of the Fourth Infantry Division was dispatched to the camp to negotiate the
Mujahedeen's surrender. American tanks were posted outside Ashraf's gates,
and two B-52's were circling the skies above. After a day of discussion, the
Mujahedeen commanders reached a capitulation agreement in which they would
consolidate their weapons and personnel into two separate camps. Lt. Col.
John Miller, also with the Fourth, attended a ceremony in which the men and
women bid farewell to their tanks. ''We saw folks kissing their vehicles,
hugging them,'' he said. One 50-year-old man broke down in front of them,
wailing. The women, he said, were much more controlled. Not so the women in
Europe, who until recently were crying on the streets for the release of
their beloved Maryam. They got their wish; a court ordered her released on
bail. As for Massoud Rajavi, he has not uttered a peep. In fact, he seems to
have disappeared. Some Iraqis claim to have seen him a few days before
Baghdad fell boarding a helicopter south of the capital.
After the negotiations with the Mujahedeen, it was reported that Odierno
said he thought that the group's commitment to democracy in Iran meant its
status as a terrorist organization should be reviewed. There are also Senate
staff members, Pentagon officials and even some people in the State
Department who have said that if all the Mujahedeen is doing is fighting the
''evil regime'' in Iran, it quite likely that it will be removed from the
State Department's terrorist list. ''There is a move afoot among Pentagon
hard-liners,'' one administration official said, ''to use them as an
opposition in the future.'' Recently Brownback submitted an Iran Democracy
Act modeled on the Iraqi Liberation Act, which would set aside $50 million
to help opposition groups overthrow the regime. The Mujahedeen, their U.S.
supporters say, has provided the United States with key intelligence on
Iran's nuclear program. One Congressional staff member working close to the
issue said that there was a national security directive circulating ''that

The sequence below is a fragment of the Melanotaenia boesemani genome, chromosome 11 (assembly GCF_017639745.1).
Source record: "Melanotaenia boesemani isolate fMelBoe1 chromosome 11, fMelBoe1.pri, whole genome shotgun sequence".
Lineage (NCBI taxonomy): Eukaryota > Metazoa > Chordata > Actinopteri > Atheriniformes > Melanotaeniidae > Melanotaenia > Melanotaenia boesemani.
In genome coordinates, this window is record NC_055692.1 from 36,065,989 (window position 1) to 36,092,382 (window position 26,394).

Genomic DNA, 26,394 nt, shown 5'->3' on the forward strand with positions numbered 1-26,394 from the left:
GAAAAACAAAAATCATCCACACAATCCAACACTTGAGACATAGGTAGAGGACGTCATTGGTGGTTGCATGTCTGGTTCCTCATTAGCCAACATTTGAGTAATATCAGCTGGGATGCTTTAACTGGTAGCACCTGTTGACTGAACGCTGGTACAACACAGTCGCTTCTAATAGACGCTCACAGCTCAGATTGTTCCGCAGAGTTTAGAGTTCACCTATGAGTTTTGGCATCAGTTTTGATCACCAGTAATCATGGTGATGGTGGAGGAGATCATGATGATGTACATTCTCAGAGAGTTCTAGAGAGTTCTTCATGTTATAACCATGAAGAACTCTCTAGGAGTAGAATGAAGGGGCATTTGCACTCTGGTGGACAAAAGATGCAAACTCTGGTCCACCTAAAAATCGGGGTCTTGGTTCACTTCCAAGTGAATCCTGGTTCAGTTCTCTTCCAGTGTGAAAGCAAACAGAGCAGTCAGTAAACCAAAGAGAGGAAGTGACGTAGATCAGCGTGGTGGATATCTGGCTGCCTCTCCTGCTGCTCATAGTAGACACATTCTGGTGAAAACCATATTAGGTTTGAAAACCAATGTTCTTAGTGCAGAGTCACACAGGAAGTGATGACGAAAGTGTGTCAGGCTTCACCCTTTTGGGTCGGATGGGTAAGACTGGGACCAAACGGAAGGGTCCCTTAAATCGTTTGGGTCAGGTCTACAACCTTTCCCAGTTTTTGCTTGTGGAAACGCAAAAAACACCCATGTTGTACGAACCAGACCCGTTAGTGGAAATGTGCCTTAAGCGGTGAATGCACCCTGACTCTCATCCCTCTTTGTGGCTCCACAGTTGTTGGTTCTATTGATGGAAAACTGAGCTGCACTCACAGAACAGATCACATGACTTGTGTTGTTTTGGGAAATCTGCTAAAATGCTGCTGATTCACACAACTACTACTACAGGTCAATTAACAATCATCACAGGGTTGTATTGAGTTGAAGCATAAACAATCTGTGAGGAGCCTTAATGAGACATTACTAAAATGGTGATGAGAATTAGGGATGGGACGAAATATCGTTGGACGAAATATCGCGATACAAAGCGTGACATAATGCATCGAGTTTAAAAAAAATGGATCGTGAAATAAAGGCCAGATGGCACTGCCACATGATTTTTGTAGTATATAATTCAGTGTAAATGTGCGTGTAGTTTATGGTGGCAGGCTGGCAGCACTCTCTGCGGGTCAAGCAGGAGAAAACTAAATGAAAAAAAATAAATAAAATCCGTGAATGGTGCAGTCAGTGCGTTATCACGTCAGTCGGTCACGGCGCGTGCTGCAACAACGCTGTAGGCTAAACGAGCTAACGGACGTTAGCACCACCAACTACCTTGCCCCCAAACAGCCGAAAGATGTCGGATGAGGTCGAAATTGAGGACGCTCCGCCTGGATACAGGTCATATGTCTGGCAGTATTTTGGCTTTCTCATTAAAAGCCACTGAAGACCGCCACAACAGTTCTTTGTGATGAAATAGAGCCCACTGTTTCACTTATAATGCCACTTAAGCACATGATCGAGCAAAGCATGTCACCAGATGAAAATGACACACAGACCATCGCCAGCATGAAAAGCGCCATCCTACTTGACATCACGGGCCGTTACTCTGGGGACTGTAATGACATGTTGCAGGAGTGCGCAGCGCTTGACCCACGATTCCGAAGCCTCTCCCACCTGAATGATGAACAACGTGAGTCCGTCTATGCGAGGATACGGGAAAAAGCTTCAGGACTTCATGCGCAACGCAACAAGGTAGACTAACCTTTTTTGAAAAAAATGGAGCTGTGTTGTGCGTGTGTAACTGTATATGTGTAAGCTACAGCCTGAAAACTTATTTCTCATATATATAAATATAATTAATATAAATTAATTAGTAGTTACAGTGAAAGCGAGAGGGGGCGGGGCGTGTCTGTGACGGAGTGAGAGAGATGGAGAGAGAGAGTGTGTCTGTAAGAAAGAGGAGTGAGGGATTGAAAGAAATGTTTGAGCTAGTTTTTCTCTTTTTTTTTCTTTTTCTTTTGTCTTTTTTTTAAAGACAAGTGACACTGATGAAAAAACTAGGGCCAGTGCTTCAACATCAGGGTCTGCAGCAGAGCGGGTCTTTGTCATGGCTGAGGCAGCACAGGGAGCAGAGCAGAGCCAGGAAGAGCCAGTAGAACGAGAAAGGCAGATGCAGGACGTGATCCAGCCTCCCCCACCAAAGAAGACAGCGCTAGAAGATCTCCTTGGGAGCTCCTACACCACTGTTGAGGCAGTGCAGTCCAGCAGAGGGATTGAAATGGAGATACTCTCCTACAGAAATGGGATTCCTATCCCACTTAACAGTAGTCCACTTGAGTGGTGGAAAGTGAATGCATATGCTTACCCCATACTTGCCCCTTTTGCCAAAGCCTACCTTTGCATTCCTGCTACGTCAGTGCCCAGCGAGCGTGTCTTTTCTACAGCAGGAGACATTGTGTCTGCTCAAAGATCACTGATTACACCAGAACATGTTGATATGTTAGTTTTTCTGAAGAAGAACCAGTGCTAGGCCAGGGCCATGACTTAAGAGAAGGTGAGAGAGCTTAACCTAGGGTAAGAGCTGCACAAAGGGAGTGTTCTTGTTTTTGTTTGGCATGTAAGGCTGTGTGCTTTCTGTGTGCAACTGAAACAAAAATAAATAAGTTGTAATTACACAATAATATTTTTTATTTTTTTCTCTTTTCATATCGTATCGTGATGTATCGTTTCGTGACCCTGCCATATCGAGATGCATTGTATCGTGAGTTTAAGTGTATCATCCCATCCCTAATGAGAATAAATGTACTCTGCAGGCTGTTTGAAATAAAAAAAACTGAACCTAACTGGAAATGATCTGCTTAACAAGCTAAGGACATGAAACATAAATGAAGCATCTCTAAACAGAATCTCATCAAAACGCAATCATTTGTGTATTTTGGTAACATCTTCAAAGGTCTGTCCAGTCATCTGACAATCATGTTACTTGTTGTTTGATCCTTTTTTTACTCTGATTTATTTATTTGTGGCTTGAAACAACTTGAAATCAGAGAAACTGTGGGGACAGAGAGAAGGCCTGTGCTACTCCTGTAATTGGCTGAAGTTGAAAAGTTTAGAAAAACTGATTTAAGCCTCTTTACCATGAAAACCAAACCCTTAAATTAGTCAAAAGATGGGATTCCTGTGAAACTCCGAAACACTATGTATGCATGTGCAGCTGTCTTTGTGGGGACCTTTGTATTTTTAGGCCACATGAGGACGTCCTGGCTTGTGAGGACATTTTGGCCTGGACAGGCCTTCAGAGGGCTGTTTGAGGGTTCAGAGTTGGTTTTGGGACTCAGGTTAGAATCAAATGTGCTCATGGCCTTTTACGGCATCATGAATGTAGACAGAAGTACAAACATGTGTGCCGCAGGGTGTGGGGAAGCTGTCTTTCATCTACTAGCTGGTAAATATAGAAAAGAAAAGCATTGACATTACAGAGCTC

includes a proposal for limited surgical strikes against the Iranian
regime's nuclear facilities. We would be remiss if we did not use the
Mujahedeen to identify exactly what the Iranians have and in the longer
term, to facilitate regime change.''
Meanwhile, inside Iran, the street protesters risking their lives and
disappearing inside the regime's prisons consider the Mujahedeen a plague --
as toxic, if not more so, than the ruling clerics. After all, the Rajavis
sold out their fellow Iranians to Saddam Hussein, trading intelligence about
their home country for a place to house their Marxist-Islamist Rajavi sect.
While Mujahedeen press releases were pouring out last month, taking undue
credit for the nightly demonstrations, many antigovernment Iranians were
rejoicing over the arrest of Maryam Rajavi and wondering where Massoud was
hiding and why he, too, hadn't been apprehended. This past winter in Iran,
when such a popular outburst among students and others was still just a
dream, if you mentioned the Mujahedeen, those who knew and remembered the
group laughed at the notion of it spearheading a democracy movement.
Instead, they said, the Rajavis, given the chance, would have been the Pol
Pot of Iran. The Pentagon has seen the fatal flaw of hitching itself to
volatile groups like the Islamists who fought the Soviets in Afghanistan
and, more recently, the Iraqi exile groups who had no popular base at home.
It seems dangerously myopic that the U.S. is even considering resurrecting
the Rajavis and their army of Stepford wives.
Significant Dates in
(Rajavi cult, headed by Maryam Rajavi and Massoud Rajavi)
1965 People’s Mojahedin
Organisation of Iran founded, based on revolutionary armed struggle to free